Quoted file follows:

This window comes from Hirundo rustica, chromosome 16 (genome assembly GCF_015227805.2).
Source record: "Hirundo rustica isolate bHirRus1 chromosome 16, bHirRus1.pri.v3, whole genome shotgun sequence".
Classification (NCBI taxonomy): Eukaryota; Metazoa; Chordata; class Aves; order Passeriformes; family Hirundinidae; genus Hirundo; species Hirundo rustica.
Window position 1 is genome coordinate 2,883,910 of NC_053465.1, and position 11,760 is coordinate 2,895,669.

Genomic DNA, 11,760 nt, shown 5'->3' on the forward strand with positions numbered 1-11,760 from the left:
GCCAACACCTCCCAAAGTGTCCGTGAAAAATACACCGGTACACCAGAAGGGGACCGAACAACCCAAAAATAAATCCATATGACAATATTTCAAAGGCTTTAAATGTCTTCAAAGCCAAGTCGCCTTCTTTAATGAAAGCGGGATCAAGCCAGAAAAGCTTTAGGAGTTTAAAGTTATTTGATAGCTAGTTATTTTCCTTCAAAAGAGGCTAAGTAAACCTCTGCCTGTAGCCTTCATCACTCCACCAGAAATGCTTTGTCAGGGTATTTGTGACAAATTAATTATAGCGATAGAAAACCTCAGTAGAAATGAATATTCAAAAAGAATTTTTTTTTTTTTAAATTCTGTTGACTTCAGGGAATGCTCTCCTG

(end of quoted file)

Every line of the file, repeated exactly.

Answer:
This window comes from Hirundo rustica, chromosome 16 (genome assembly GCF_015227805.2).
Source record: "Hirundo rustica isolate bHirRus1 chromosome 16, bHirRus1.pri.v3, whole genome shotgun sequence".
Classification (NCBI taxonomy): Eukaryota; Metazoa; Chordata; class Aves; order Passeriformes; family Hirundinidae; genus Hirundo; species Hirundo rustica.
Window position 1 is genome coordinate 2,883,910 of NC_053465.1, and position 11,760 is coordinate 2,895,669.

Genomic DNA, 11,760 nt, shown 5'->3' on the forward strand with positions numbered 1-11,760 from the left:
GCCAACACCTCCCAAAGTGTCCGTGAAAAATACACCGGTACACCAGAAGGGGACCGAACAACCCAAAAATAAATCCATATGACAATATTTCAAAGGCTTTAAATGTCTTCAAAGCCAAGTCGCCTTCTTTAATGAAAGCGGGATCAAGCCAGAAAAGCTTTAGGAGTTTAAAGTTATTTGATAGCTAGTTATTTTCCTTCAAAAGAGGCTAAGTAAACCTCTGCCTGTAGCCTTCATCACTCCACCAGAAATGCTTTGTCAGGGTATTTGTGACAAATTAATTATAGCGATAGAAAACCTCAGTAGAAATGAATATTCAAAAAGAATTTTTTTTTTTTTAAATTCTGTTGACTTCAGGGAATGCTCTCCTG